Merger and acquisition activity was slow through 2002 and the first half of 2003, although all eyes were on Beiersdorf for a good 12 months. Procter and Gamble surprised all observers when it swooped down on Wella and grabbed the No. 2 spot in beauty behind L’Oréal. The Cincinnati giant’s quest for hair care domination was achieved when it scooped Clairol in 2001, but its latest acquisition has further exacerbated competition between it and L'Oréal in hair care especially. L’Oréal continues to maintain its lead thanks to its ability to rapidly introduce numerous products with technological advantages at all price points—crucial to gaining market share in this trend-driven industry. The French company performed well across all regions, especially in its home territory of Western Europe, but also North America. In the meantime, it has been fixing an acquisitive eye on Asia-Pacific—snapping up Mininurse and Yue Sai and gaining majority control of Japanese brand Shu Uemura, demonstrating the company’s interest in expanding into new markets as well as in strengthening its presence in existing ones.
Unilever Thanks the Dove Effect
Third-placed Unilever seems to be favoring global development strategies for its core brands Dove, Sunsilk and Axe/Lynx/Ego, with intense advertising and marketing campaigns rolled out throughout 2003. Indeed, the resulting success of its Dove brand was sufficient to compensate for its losses in skin care and fragrance, especially in North America, due to the relatively poor performance of the Calvin Klein brand and the divestment of Brut. Although its share slipped a place because of Procter & Gamble, Unilever maintains its strength especially in the bath and shower and deodorants sectors but also in hair care, oral hygiene and skin care sectors. The company’s wide range of products appeals to a broad consumer base, with Calvin Klein at the premium end and Axe/Lynx/Ego at the mass.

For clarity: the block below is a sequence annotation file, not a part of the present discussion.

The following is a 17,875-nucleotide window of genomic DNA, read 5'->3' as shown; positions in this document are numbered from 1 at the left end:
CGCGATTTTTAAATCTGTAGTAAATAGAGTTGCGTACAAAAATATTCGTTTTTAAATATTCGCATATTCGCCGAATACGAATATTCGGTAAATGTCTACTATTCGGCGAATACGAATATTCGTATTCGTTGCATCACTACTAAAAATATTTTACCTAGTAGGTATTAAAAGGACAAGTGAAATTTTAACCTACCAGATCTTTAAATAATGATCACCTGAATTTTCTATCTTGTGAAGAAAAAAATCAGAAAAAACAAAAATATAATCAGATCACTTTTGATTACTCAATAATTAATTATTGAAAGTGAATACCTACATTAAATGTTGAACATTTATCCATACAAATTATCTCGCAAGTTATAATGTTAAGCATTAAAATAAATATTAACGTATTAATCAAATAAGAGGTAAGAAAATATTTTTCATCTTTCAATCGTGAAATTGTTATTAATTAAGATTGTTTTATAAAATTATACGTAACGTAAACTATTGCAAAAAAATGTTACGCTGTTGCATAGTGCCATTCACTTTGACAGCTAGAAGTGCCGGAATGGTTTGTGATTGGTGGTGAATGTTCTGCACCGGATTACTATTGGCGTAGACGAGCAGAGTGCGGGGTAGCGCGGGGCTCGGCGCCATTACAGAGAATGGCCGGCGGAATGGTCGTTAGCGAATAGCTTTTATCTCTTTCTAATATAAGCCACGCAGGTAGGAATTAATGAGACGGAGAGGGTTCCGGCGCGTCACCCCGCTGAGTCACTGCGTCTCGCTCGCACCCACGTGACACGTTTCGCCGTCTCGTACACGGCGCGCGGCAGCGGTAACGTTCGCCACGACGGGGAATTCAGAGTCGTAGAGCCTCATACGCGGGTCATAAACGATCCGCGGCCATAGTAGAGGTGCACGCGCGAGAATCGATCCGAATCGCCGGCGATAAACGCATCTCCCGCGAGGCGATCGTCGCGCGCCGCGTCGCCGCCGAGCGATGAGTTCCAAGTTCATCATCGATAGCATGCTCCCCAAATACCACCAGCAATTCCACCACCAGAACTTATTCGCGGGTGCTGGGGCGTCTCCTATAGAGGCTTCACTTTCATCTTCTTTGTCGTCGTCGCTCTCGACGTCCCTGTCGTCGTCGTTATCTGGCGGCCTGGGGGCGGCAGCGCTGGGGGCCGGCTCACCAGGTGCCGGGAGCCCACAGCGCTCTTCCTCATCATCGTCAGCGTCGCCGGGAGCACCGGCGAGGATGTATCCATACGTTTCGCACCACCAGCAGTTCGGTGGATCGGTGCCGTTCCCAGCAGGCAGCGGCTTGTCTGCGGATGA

Last year was a tough year for both the household and personal care industries, so what can we expect during the next few years? Globally, we expect cosmetics and toiletries sales to grow by an average of 3% annually to 2008, and household care by 2.3%. Rising disposable income driven by increased numbers of women in the workplace, coupled with the growing influence of Western societal values, will fuel demand for high margin goods in emerging markets in Eastern Europe, Asia-Pacific and Africa and the Middle East, with Eastern Europe expected to be the best performer across both industries. While stellar growth rates in emerging markets seem easily attainable, the industry needs to work at boosting growth in Western Europe and North America. Even assuming relatively stable economic conditions and increasing consumer confidence, maturity and competitive pricing in these developed markets will constrain global growth.
Increasingly polarized demographics will result in further segmentation of products. In personal care, flat birth rates and an increasingly aged population, particularly in key developed markets, will drive demand for anti-aging products. The new generation of young consumers should also be targeted in order to shape brand preferences early on in life. High penetration levels in Western Europe and North America will encourage manufacturers to segment product categories and establish niches to stimulate growth in both the household care and personal care markets.
Nevertheless, penetration for many categories remains low, even in developed markets, and the onus lies with manufacturers to up the pace of innovation in order to widen the consumer base, while retailers need to encourage greater footfall with new concepts in-store—added focus on service and wider ranges. The challenge for both lies in meeting high quality demand yet fighting increasing price pressures in a tough market environment.